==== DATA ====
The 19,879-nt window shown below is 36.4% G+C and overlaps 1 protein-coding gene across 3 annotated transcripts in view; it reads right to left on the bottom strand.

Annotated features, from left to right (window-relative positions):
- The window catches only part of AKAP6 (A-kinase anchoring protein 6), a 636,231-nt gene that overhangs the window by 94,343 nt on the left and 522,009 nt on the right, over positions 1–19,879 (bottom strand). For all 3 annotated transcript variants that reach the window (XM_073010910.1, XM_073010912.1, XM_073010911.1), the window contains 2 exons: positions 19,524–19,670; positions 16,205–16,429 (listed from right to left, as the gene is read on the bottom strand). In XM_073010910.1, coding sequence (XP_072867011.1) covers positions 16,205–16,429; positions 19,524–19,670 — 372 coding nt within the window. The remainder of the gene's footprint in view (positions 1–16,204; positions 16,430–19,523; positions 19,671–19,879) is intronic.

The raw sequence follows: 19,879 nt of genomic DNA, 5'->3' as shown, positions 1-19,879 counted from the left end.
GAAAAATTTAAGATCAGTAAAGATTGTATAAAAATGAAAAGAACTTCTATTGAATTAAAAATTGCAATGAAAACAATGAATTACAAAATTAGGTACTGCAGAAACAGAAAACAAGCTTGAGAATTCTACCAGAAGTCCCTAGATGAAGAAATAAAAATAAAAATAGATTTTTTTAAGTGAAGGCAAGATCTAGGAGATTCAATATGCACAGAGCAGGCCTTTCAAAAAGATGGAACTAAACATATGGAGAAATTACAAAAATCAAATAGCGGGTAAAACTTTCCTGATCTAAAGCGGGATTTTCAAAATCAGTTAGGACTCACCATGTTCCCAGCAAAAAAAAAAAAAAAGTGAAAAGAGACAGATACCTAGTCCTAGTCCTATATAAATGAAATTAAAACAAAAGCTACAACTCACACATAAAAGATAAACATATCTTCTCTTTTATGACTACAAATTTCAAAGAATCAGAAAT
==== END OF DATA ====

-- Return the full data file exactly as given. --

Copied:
The 19,879-nt window shown below is 36.4% G+C and overlaps 1 protein-coding gene across 3 annotated transcripts in view; it reads right to left on the bottom strand.

Annotated features, from left to right (window-relative positions):
- The window catches only part of AKAP6 (A-kinase anchoring protein 6), a 636,231-nt gene that overhangs the window by 94,343 nt on the left and 522,009 nt on the right, over positions 1–19,879 (bottom strand). For all 3 annotated transcript variants that reach the window (XM_073010910.1, XM_073010912.1, XM_073010911.1), the window contains 2 exons: positions 19,524–19,670; positions 16,205–16,429 (listed from right to left, as the gene is read on the bottom strand). In XM_073010910.1, coding sequence (XP_072867011.1) covers positions 16,205–16,429; positions 19,524–19,670 — 372 coding nt within the window. The remainder of the gene's footprint in view (positions 1–16,204; positions 16,430–19,523; positions 19,671–19,879) is intronic.

The raw sequence follows: 19,879 nt of genomic DNA, 5'->3' as shown, positions 1-19,879 counted from the left end.
GAAAAATTTAAGATCAGTAAAGATTGTATAAAAATGAAAAGAACTTCTATTGAATTAAAAATTGCAATGAAAACAATGAATTACAAAATTAGGTACTGCAGAAACAGAAAACAAGCTTGAGAATTCTACCAGAAGTCCCTAGATGAAGAAATAAAAATAAAAATAGATTTTTTTAAGTGAAGGCAAGATCTAGGAGATTCAATATGCACAGAGCAGGCCTTTCAAAAAGATGGAACTAAACATATGGAGAAATTACAAAAATCAAATAGCGGGTAAAACTTTCCTGATCTAAAGCGGGATTTTCAAAATCAGTTAGGACTCACCATGTTCCCAGCAAAAAAAAAAAAAAAGTGAAAAGAGACAGATACCTAGTCCTAGTCCTATATAAATGAAATTAAAACAAAAGCTACAACTCACACATAAAAGATAAACATATCTTCTCTTTTATGACTACAAATTTCAAAGAATCAGAAAT